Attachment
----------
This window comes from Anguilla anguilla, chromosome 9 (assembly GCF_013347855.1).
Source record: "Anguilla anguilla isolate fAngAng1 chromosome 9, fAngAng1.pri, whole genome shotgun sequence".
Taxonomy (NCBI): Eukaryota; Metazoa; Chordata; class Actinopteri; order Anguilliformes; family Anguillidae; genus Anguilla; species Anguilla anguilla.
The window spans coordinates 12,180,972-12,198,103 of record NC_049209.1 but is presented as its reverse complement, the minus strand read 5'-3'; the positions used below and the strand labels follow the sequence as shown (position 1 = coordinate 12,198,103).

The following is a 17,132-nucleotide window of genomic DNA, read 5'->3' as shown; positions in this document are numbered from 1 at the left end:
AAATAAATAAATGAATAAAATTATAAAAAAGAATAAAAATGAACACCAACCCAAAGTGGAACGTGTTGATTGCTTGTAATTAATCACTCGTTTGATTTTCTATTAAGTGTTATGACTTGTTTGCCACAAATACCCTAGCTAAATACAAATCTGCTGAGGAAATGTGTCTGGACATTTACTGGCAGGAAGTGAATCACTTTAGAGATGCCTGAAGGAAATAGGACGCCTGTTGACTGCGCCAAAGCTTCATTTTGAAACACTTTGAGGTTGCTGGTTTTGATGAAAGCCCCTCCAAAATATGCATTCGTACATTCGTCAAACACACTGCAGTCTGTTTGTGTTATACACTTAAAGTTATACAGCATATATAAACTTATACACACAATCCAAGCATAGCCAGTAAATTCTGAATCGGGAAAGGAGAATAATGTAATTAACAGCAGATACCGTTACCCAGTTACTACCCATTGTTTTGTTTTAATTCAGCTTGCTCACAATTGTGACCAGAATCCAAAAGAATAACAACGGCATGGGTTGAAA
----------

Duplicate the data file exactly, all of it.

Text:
This window comes from Anguilla anguilla, chromosome 9 (assembly GCF_013347855.1).
Source record: "Anguilla anguilla isolate fAngAng1 chromosome 9, fAngAng1.pri, whole genome shotgun sequence".
Taxonomy (NCBI): Eukaryota; Metazoa; Chordata; class Actinopteri; order Anguilliformes; family Anguillidae; genus Anguilla; species Anguilla anguilla.
The window spans coordinates 12,180,972-12,198,103 of record NC_049209.1 but is presented as its reverse complement, the minus strand read 5'-3'; the positions used below and the strand labels follow the sequence as shown (position 1 = coordinate 12,198,103).

The following is a 17,132-nucleotide window of genomic DNA, read 5'->3' as shown; positions in this document are numbered from 1 at the left end:
AAATAAATAAATGAATAAAATTATAAAAAAGAATAAAAATGAACACCAACCCAAAGTGGAACGTGTTGATTGCTTGTAATTAATCACTCGTTTGATTTTCTATTAAGTGTTATGACTTGTTTGCCACAAATACCCTAGCTAAATACAAATCTGCTGAGGAAATGTGTCTGGACATTTACTGGCAGGAAGTGAATCACTTTAGAGATGCCTGAAGGAAATAGGACGCCTGTTGACTGCGCCAAAGCTTCATTTTGAAACACTTTGAGGTTGCTGGTTTTGATGAAAGCCCCTCCAAAATATGCATTCGTACATTCGTCAAACACACTGCAGTCTGTTTGTGTTATACACTTAAAGTTATACAGCATATATAAACTTATACACACAATCCAAGCATAGCCAGTAAATTCTGAATCGGGAAAGGAGAATAATGTAATTAACAGCAGATACCGTTACCCAGTTACTACCCATTGTTTTGTTTTAATTCAGCTTGCTCACAATTGTGACCAGAATCCAAAAGAATAACAACGGCATGGGTTGAAA